Directed by: Mark Webb
Starring: Andrew Garfield, Emma Stone
The first Amazing Spider-Man was riddled with flaws from execution of action scenes to plot turns and characterizations. It did some things right, most specifically casting. Andrew Garfield seemed to be perfect as both Peter Parker and Spider-Man and Emma Stone can seem to do no wrong these days. Even sally Fields as Aunt May seemed inspired. Unfortunately that film just didn’t live up to the potential of the casting. Most Spidey fans were afraid that the sequel, also directed by Mark Webb, would just be more of the same.
In a way those fearing more of the same in this sequel will get what they expected. The problems that infected the first film are still apparent in this one too. Director Mark Webb is most comfortable doing romantic comedy (500 Days of Summer) and it’s those scenes of intimate romance and humor that work the best in this sequel. The film begins with Peter settled into his role as Spider-Man and loving it. He almost has a sort of Superman approach to the role though when he transitions from Parker to web slinger. He often finds himself in important life conversations only having to dash away because his spider sense gets to tingling. Peter and Gwen Stacey seem to be settled into a relationship now though as they approach high school graduation. This is where the film finds its first hiccup. The opening moments set them up as happily in a relationship with Gwen dealing with Peter’s other identity in a humorous way. But suddenly after Peter sees a ghostly image of Gwen’s dead father he begins to back away from her. The conversation that follows informs us that this on again off again thing has been happening over and over, but the previous scenes lead us to believe that all was well. The whole thing came off as melodrama and as more of a plot device than real character development. That’s how these Gwen/Peter moments work so poorly. For every failure though there’s a scene that works magically. In one scene Peter has to help Gwen escape from Oscorp labs. The time they spend in a broom closet is so intimate and well executed you might find yourself feeling like a voyeur.
A character arc that seems to work nearly perfectly though is that of Harry Osborne. He makes a triumphant return to his father’s company only to find out that he himself is dying and he needs Spider-Man’s blood to save himself. So he approaches his old friend Peter Parker who has been taking great pictures of the wall crawler for a newspaper. Seeing Osborne and the Green Goblin seems redundant because it hasn’t been that long since we’ve seen this villain before. It was kind of the same feeling I had when I saw Lex Luthor in Bryan singer’s Superman Returns. I wanted to yell at the screen “He has other great villains to fight!” The filmmakers were probably afraid we would have that feeling so they brought in Max Dillon aka Electro to freshen things up. Unfortunately Jamie Foxx is wasted in the role because he ends up getting no depth of character. His motivations are more caricature than character and he comes off pretty inadvertently humorous. In fact the way Electro is executed throughout the film makes the whole thing more campy and reminiscent of the Tim Burton era Batman films.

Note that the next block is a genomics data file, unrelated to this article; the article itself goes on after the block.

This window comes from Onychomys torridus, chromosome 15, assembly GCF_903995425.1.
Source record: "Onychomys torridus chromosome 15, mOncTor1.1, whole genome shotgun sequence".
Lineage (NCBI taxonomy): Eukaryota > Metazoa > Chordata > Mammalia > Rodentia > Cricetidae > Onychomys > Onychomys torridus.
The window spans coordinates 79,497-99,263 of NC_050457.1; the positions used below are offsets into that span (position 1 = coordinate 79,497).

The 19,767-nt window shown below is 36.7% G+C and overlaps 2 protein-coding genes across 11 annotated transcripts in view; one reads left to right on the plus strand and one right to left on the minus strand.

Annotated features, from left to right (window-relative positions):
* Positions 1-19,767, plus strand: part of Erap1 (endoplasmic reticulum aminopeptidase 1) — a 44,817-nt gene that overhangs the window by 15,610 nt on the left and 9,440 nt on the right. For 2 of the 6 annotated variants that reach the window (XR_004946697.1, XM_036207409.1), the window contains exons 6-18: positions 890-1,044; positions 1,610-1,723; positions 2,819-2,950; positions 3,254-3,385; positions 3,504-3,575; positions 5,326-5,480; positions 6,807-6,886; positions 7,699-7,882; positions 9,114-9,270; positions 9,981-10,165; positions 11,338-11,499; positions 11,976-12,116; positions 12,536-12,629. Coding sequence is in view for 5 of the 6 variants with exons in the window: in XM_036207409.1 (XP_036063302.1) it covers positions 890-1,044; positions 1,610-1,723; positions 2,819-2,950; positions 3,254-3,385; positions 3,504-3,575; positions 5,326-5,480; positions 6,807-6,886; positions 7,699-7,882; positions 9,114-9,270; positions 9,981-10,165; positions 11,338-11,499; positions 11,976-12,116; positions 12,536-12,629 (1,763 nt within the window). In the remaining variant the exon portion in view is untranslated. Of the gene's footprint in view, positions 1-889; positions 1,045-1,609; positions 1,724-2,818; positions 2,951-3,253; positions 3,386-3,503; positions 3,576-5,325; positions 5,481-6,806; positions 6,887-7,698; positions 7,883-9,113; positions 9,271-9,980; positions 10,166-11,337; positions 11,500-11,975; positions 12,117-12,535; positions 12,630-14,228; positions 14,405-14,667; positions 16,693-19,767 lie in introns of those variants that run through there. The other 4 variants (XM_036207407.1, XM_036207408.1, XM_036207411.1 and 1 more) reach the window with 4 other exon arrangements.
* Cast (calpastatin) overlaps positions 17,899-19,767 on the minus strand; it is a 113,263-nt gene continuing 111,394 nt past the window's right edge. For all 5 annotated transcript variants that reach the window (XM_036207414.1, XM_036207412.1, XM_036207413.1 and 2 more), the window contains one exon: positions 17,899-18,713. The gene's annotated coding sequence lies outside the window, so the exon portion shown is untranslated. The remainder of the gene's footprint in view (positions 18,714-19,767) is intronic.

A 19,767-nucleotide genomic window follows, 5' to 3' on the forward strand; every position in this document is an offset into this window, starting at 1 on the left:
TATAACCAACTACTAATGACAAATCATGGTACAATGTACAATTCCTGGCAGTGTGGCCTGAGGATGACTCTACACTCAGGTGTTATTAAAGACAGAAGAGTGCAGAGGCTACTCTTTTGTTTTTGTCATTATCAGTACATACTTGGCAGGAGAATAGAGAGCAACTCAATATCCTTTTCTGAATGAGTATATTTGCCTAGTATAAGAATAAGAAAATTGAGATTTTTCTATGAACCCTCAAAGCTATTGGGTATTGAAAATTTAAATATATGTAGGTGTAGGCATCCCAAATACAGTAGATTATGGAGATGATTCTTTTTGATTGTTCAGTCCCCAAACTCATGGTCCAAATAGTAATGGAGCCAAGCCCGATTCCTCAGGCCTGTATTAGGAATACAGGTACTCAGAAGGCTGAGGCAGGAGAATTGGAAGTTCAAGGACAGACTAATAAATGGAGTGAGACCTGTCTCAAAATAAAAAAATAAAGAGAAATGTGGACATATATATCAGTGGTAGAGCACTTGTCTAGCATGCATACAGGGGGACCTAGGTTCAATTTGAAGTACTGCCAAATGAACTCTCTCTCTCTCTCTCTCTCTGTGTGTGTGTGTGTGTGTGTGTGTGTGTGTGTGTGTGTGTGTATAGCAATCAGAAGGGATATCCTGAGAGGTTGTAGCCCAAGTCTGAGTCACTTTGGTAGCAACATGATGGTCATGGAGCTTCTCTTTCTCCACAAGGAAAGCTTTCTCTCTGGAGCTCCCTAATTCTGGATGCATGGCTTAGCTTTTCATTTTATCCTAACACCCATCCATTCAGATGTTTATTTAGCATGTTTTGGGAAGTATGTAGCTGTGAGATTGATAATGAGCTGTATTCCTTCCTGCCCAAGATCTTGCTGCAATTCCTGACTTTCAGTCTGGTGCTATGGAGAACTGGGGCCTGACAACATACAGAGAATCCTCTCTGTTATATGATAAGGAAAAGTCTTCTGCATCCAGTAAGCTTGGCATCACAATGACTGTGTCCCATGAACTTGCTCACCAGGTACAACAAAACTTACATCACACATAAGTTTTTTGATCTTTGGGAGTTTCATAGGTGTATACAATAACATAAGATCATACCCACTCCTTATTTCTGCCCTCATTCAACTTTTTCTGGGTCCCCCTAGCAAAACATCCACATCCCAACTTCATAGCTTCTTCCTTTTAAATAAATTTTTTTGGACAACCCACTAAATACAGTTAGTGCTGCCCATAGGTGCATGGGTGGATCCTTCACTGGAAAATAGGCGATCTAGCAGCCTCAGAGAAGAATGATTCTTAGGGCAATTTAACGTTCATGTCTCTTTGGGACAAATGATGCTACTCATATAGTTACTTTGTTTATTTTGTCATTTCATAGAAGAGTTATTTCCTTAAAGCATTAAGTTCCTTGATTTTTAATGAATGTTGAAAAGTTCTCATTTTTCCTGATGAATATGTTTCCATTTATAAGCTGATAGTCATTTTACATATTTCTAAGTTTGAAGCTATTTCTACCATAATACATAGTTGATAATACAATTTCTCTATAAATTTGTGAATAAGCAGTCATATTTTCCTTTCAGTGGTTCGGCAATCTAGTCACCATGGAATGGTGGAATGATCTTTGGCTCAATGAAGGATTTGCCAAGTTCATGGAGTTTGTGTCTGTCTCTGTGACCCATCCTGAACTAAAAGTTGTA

The action sequences, the things that make the film a summer blockbuster, are amped up and executed in a much more sophisticated way in this sequel. Some of the cgi is iffy for sure but overall the big set pieces are a lot of fun. A few of the big action scenes do also feel a bit like higher budgeted Tim Burton set pieces too. Spider-Man’s quips during these scenes are spot on: they are cheesy sometimes eye rolling and sometimes hilarious. Also, we may have seen the Goblin before but at least in this version he looks more freaky and intimidating rather than having that Power Rangers feel that he had in the original spider-Man films.
The emotional moments work the most consistently in this film, at least when it comes to Gwen and Peter (some moments between Peter and Aunt May do not work at all) and the villains come off too wooden overall. The answer to the mysterious question left at the end of the first film is revealed in this sequel and it’s honestly underwhelming. The film sets up the next movie which we already know is to be The Sinister Six. If you don’t know who the Sinister Six is then you will by the end of Amazing Spider-Man 2. There are just too many things going on in this film for any one thing to get the proper attention. Also Mark Webb takes every opportunity to work within his wheelhouse of romantic comedy that he can get even to the detriment of the rest of the film. The difference this time around is that the things that work here work so well that they make the film worth watching above and beyond the numerous flaws and the overcrowded subplots. This film sets the stage for a new story arc for Peter Parker and Spider-Man and those scenes are the best of the film. The final moment between Peter and Aunt May is touching and it works. Peter’s very last scene is telegraphed at the beginning of the film in a pretty obvious way but again it still works.
The truly sad part here is when things work really well it makes you yearn for the rest of the film to be as good as the particular scene and it shows the potential of what this cast could have done with a better director in the driver’s seat. With that said Amazing Spider-Man 2 still has a lot to offer for fans and especially non-fans. In my original review of the first film I gave it a 6.5/10. In retrospect I was being a Spider-Man apologist and should have given that film a 5/10. This time I’m looking at the franchise with eyes wide open and I’m still giving the film….